Having located ourselves on the European continent 400 years ago in the previous two posts I aim to move to the British mainland during the turbulent years of the eighteenth century. This will enable further reflection on the central importance of small group ministry in the local church.
The person who can help most here is John Wesley. Wesley was a passionate evangelist and an organisational genius. He was also the founder of the Methodist movement. At the time of his death Methodism was reaching around one million people. Coupled with these huge numbers he faced the challenge of how to adequately disciple new Christians. The answer was a network of small groups.
He approached this task with passion and intent. Methodist societies existed in various communities around the UK. These he divided into what he called “classes” and “bands.” People meet each week in these small groups to study the Bible, pray and feedback on their relationship with God. Each class had a leader who reported to the preacher in charge of the society.
They were in effect house churches, meeting in the various neighbourhoods where people lived. The class leaders (men and women) were pastors and mentors.
Wesley set out guidelines for these class leaders which encouraged them to “see each person in his class once a week, in order to enquire how their souls were prospering; to advise, reprove, comfort, or exhort, as occasion may require…”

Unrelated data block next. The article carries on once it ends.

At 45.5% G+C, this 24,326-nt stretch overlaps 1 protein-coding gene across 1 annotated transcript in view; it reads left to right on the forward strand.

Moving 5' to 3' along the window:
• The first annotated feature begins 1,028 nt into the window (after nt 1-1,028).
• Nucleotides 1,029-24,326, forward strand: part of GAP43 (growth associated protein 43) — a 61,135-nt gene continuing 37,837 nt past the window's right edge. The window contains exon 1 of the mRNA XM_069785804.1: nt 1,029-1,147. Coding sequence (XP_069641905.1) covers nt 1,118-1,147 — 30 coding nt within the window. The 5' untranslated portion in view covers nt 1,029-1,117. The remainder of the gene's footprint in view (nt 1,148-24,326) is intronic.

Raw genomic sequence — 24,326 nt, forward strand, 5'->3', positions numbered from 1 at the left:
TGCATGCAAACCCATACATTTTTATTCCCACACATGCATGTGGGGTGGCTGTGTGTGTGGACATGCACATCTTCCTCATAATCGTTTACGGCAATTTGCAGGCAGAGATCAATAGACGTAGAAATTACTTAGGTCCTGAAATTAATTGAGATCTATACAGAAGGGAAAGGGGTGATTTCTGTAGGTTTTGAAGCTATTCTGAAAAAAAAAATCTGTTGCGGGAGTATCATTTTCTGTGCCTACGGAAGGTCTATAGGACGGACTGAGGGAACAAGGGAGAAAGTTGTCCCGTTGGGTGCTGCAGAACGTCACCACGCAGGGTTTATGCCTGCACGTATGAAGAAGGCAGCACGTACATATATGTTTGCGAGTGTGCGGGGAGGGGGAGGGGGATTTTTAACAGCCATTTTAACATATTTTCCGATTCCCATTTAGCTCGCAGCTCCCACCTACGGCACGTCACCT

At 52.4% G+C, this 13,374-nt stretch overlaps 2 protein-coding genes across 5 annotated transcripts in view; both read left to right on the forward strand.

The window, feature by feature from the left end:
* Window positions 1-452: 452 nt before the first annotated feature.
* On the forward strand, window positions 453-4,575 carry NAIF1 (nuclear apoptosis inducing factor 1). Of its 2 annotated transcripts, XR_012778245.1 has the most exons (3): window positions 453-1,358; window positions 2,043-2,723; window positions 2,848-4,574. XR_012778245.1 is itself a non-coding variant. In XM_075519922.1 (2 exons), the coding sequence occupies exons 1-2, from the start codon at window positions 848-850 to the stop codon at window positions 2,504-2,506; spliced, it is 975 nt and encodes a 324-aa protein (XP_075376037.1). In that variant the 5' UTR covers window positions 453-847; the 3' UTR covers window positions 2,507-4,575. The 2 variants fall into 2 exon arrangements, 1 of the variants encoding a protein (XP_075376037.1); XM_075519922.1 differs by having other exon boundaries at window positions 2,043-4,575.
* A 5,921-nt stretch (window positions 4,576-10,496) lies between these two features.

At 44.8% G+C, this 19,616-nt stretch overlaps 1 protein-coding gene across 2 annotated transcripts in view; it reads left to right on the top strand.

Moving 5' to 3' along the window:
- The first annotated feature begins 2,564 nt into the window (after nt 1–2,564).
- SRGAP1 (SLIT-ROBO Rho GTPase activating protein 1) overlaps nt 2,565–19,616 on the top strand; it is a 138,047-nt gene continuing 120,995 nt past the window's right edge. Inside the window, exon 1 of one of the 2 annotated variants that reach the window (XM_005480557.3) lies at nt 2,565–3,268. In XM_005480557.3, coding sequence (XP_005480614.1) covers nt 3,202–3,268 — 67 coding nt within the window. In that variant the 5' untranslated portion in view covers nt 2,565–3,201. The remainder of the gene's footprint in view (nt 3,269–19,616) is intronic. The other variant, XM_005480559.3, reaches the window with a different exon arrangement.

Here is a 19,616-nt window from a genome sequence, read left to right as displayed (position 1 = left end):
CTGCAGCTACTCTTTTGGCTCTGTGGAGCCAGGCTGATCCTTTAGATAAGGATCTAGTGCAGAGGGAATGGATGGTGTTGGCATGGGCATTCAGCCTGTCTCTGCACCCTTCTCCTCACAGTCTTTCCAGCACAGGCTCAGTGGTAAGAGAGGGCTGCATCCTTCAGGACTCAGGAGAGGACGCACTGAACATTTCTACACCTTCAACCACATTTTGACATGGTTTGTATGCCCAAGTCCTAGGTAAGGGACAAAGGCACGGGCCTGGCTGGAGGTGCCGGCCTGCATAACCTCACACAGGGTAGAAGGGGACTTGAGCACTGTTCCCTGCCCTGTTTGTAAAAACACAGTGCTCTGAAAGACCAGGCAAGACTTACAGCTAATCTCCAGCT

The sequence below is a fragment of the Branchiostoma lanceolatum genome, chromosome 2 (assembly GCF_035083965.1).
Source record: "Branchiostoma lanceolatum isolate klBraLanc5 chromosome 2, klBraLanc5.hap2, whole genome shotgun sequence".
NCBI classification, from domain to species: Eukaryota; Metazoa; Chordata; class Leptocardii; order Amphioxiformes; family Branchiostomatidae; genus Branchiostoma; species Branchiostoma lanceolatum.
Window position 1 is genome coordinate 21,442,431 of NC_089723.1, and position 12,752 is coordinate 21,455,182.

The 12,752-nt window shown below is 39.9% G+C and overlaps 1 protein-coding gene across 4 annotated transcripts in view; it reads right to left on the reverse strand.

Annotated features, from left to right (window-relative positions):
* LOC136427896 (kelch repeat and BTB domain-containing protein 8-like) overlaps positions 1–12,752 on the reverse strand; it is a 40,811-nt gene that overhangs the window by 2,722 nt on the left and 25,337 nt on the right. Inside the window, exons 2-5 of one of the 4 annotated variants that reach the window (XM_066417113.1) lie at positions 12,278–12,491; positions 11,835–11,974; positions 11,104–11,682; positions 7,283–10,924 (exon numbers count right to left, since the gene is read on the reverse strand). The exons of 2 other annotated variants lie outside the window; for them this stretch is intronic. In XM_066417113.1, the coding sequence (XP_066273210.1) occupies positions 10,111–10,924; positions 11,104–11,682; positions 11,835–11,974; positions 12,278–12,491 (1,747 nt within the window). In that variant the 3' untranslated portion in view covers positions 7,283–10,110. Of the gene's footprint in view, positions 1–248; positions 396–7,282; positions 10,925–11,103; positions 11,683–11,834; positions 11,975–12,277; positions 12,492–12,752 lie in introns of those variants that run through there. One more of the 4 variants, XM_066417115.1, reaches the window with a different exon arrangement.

The class meetings normally met one evening each week for an hour or so. Each person reported on their spiritual progress, or particular problems they had encountered, and received the support and prayers of others. Because the leaders knew each member well, they could adapt what they said to each individual need. The frequent meetings meant that wrong attitudes could be stopped before they developed into sinful practices. In this context of frequent, personal, and loving contact, class meetings became a powerful redemptive force.
Two things stand out in Wesley’s vision…
The class meeting was the cornerstone of the entire Methodist structure.
They became the primary means of grace for thousands of Methodists. They served an evangelistic and discipling function (The class meeting was the place where most people came to faith).
Drawing on this rich heritage, Wesley and (Spener) can provide insight for the church today as it disciples the people of God and engages with the local community.